‘Titanic’: Episode 1 review

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It’s no easy feat juggling multiple storylines, whether in a film or a TV drama, but if anyone can pull it off it’s Downton Abbey writer Julian Fellowes and he does it again here with the first episode of ITV1’s new four-part Titanic mini-series.

Where other writers of such ambitious narratives can leave you feeling as if you’ve been watching the remnants of a dozen different dramas, Fellowes ties his characters’ stories to that of the doomed ship, giving this opening episode an almost tidal sense of unity with its complex relationships.

This is really a story about a single entity – a society – coming apart (literally) at the rivets and as such it never feels itty-bitty or overly dissipated. Like any story with a large cast however, it makes demands on its audience’s memory and concentration. Names are important, particularly in the scene in the servants’ dining room where the ‘upper-class’ servants do their best to shine with the reflected glory of their employers.

Fellowes dissects a society that seems to modern eyes too hierarchical to support itself and which in only two more years will disappear with the outbreak of the First World War. Every scene, no matter how brief, says something about the human struggle to either move up this hierarchy or maintain your place at the top of it.

A loaded silence, a delicate smile, a light but stinging remark are the weapons with which Titanic‘s characters carry out their Darwinistic struggle for social survival.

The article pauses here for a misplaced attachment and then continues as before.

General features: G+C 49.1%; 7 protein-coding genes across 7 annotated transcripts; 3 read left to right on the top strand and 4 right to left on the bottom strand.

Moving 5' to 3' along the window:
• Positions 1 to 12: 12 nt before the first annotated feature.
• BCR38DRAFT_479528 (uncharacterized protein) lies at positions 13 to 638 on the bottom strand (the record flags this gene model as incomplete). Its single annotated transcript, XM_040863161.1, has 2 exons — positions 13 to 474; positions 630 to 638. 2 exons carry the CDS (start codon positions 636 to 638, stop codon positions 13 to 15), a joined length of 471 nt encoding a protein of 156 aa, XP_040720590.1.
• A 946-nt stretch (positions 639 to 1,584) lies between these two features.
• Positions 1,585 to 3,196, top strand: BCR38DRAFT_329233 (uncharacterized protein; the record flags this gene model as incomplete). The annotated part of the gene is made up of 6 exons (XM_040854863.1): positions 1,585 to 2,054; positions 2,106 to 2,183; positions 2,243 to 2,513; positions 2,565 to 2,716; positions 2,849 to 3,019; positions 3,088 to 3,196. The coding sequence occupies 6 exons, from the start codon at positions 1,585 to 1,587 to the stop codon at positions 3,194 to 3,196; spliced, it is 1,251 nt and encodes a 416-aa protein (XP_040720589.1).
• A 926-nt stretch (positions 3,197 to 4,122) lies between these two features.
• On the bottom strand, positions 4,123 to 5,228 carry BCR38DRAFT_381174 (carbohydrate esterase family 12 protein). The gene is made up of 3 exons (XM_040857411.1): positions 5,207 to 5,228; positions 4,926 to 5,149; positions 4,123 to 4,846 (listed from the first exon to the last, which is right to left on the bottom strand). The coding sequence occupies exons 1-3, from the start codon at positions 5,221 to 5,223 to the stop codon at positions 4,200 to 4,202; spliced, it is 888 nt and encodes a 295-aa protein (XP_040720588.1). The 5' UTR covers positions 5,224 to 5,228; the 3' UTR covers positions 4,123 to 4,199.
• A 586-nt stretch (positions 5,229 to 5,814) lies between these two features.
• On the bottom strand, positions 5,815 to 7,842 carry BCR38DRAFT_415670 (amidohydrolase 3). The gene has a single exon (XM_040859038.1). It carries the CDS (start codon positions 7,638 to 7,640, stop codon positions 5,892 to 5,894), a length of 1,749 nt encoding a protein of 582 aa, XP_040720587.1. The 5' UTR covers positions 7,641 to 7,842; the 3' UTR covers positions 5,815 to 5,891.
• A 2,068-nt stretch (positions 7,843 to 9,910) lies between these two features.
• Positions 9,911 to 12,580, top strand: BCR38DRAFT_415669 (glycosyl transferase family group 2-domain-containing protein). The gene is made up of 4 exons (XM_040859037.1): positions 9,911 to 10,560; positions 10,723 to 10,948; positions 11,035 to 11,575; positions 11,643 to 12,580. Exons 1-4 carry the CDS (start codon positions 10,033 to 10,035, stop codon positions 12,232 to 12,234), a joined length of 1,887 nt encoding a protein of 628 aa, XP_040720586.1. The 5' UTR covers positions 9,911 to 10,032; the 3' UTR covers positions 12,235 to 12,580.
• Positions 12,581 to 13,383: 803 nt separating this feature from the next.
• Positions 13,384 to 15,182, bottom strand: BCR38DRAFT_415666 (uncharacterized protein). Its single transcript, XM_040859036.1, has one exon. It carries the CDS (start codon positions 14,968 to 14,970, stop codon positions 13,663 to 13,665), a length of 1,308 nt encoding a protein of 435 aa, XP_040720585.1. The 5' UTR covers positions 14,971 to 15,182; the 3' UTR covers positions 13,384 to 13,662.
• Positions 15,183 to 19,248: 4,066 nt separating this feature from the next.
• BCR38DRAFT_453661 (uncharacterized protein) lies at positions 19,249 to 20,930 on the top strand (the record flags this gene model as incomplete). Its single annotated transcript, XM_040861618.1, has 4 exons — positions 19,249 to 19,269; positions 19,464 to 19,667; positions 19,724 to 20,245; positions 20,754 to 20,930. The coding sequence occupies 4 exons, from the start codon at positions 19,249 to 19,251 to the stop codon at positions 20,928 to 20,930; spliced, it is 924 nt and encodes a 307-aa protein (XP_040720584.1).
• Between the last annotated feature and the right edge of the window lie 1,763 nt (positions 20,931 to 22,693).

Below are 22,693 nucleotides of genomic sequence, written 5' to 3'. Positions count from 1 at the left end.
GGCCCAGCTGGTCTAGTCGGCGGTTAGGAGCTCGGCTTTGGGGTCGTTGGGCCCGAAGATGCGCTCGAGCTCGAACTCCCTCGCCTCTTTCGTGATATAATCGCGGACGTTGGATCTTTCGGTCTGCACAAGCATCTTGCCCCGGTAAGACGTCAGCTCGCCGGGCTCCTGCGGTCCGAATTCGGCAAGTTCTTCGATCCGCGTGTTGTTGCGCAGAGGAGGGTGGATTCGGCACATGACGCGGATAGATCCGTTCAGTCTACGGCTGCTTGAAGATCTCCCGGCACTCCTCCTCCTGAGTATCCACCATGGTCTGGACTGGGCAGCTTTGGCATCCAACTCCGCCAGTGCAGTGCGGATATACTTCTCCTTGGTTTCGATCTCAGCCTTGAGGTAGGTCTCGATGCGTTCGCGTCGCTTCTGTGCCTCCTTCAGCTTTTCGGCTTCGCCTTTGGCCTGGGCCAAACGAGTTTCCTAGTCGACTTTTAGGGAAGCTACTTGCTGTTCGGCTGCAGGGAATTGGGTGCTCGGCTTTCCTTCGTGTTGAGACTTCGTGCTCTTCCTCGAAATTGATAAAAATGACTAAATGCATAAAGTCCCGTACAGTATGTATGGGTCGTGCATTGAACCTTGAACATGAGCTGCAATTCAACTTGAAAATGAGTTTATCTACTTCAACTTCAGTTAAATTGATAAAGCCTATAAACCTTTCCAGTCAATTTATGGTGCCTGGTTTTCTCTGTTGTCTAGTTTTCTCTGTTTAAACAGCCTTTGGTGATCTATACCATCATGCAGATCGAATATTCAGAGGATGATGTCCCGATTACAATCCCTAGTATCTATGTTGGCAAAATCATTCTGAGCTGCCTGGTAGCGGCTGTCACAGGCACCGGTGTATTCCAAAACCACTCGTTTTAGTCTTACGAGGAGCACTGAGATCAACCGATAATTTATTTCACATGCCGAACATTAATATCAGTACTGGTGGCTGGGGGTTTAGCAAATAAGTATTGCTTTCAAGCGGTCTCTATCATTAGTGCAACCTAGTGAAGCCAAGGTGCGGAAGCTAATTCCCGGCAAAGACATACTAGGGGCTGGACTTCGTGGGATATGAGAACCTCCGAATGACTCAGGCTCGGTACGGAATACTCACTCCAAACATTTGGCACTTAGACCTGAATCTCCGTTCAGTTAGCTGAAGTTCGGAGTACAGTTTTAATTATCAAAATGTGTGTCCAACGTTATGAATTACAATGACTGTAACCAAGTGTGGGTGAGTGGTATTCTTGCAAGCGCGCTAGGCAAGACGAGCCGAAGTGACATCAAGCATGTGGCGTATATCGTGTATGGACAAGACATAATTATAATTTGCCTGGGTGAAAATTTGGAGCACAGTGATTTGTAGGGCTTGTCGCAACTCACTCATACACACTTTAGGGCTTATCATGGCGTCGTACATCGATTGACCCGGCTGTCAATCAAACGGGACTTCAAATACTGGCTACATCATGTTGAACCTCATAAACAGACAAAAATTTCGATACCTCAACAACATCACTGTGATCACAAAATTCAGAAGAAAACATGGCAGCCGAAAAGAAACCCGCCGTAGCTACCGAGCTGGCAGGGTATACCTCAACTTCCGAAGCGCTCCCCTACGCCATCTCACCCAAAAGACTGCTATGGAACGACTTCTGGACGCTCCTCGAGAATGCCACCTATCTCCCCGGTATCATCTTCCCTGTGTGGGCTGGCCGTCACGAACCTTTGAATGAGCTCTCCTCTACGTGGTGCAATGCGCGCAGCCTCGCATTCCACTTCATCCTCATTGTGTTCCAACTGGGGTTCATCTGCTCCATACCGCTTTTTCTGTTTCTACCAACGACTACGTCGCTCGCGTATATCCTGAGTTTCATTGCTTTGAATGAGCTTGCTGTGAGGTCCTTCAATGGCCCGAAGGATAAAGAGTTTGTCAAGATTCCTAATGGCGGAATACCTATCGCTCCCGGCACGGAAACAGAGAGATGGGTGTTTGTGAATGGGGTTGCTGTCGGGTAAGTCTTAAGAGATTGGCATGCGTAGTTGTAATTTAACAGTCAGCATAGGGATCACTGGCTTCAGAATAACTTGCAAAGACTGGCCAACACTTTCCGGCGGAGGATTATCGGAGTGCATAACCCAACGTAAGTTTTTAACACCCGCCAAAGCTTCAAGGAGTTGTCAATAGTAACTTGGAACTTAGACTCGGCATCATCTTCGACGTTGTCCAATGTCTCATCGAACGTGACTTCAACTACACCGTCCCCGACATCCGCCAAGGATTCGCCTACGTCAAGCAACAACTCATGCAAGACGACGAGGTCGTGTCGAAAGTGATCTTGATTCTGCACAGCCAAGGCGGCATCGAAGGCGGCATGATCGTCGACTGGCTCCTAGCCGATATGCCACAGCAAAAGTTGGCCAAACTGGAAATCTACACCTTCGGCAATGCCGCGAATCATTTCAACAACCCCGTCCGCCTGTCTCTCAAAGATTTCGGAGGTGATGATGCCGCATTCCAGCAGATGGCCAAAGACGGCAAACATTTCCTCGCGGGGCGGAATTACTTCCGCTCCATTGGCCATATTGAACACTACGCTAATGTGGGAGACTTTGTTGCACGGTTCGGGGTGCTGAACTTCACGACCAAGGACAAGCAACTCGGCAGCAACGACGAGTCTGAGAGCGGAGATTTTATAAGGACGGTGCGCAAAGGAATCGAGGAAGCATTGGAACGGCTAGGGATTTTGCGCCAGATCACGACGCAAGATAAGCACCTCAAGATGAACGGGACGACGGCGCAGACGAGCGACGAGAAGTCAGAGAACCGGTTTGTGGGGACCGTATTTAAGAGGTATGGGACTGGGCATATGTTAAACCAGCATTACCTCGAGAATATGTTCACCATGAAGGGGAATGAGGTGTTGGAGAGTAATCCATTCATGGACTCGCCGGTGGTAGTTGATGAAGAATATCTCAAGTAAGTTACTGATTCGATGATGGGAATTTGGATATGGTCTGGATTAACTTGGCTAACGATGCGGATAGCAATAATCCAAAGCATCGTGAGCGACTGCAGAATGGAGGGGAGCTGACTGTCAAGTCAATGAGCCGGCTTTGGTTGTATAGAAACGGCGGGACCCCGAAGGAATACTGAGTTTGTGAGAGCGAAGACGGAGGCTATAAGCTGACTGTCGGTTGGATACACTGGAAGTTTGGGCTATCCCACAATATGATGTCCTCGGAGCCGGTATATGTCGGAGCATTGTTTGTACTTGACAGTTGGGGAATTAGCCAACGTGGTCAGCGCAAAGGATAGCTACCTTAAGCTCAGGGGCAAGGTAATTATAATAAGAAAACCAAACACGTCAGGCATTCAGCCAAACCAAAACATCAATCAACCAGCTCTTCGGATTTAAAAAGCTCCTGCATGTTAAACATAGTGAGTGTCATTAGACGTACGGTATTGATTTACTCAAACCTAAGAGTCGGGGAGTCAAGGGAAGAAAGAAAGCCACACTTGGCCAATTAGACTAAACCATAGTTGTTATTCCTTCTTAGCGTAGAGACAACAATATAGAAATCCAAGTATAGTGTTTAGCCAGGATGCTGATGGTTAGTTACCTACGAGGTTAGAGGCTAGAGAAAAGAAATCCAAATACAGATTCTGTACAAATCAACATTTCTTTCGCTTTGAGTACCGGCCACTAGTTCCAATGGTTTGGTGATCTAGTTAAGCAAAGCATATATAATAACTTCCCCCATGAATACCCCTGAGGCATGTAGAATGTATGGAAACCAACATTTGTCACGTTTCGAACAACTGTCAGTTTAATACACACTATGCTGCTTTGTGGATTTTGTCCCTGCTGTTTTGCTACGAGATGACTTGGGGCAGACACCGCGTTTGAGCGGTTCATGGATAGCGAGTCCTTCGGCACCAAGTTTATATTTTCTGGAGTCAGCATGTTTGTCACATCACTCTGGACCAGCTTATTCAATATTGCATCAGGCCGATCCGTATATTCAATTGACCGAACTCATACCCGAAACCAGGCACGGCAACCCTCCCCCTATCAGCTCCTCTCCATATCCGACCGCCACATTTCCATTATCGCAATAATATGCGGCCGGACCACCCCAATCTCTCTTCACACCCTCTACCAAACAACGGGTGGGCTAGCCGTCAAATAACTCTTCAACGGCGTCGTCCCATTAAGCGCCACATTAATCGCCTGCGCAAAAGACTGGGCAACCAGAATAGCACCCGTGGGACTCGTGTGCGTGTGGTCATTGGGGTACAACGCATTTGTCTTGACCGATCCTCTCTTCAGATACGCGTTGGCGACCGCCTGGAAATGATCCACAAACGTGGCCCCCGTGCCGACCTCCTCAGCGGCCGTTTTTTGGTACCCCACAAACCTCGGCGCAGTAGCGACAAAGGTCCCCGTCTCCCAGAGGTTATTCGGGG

But for all the sharpness of its observations the show isn’t cynical. Easy-to-frown-at characters like Lady Mounton (Geraldine Somerville in full Gosford Park mode) may be products of their age with all its limitations but in the right – stressful – circumstances they’re capable of breaking free of their set moulds and being gallant and loyal.

There are no villains in Titanic and no heroes either – Second Officer Lightoller (Steven Waddington) for example is both a brave man and a fool, risking his own life for others’ but sending the life boats off half empty.

In James Cameron’s version of the story the fatal iceberg cast a menacing shadow over the first two thirds of the film. Here it makes a much earlier appearance, but without killing the suspense since the episode concludes on a cliff-hanger, with none of the characters’ fates sealed.

However, as we know, the drama has a non-linear structure, jumping back in time at the start of each episode. Can Fellowes manage to hold the four episodes together with a single story arc or will the script lose momentum in later episodes? So far the prognosis is pretty good.

Aired at 9pm on Sunday 25th March 2012 on ITV1.

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